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Path dependence or convergence? The evolution of corporate ownership around the world

We offer a model that sheds light on the debate over whether corporate ownership concentration converges to the Berle-Means image. Our model takes into account the importance of both legal rules and firm-specific arrangements. Our analytical result is that share ownership concentration either persists or falls depending on the relative importance of these protective arrangements. In particular, our model predicts: (a) diffuse corporate ownership in nations that impose legal limits on blockholders’ clout to expropriate minority shareholder rights, and (b) concentrated corporate ownership in nations that rely on asset specificity as a form of investor protection. Our empirical work suggests partial convergence toward Berle-Means diffuse share ownership. It is thereby reasonable to infer the existence of path dependent forces on ownership concentration. But this result does not preclude the possibility of functional convergence or convergence to the diffuse form of share ownership via cross-listings on the major U.S. stock exchanges that impose stringent disclosure and listing requirements. In essence, these results suggest a case for the co-existence of the preexisting path-dependency and functional-convergence stories.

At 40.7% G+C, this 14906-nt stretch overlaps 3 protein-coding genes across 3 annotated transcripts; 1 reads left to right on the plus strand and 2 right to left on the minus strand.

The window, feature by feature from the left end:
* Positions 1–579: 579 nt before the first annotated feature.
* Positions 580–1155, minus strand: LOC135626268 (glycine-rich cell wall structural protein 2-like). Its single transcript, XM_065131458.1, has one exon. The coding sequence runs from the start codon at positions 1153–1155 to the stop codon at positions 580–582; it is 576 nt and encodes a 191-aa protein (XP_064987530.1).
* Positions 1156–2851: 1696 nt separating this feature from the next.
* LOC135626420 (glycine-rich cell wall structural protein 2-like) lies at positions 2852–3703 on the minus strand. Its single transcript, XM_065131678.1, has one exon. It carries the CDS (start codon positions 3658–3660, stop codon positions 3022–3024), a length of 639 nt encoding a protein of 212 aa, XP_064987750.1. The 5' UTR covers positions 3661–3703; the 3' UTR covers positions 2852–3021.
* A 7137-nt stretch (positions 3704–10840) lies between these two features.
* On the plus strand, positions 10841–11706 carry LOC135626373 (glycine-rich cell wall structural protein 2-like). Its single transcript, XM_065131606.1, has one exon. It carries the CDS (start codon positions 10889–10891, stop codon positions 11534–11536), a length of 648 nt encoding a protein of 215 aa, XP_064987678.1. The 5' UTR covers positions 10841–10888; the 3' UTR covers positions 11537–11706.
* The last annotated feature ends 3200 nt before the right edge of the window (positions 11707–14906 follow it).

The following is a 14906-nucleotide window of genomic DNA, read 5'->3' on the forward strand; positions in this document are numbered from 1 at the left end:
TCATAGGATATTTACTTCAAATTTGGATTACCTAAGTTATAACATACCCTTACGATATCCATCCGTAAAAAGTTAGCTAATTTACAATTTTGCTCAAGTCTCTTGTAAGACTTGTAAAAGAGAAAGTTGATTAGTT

Journal Article
Type of thesis
Yeh, A. J., Lim, S. & Vos, E. (2007). Path dependence or convergence? The evolution of corporate ownership around the world. Review of Law & Economics, 3(2), 518-551
This article has been published in the journal: Review of Law and Economics. © Copyright 2007 by bepress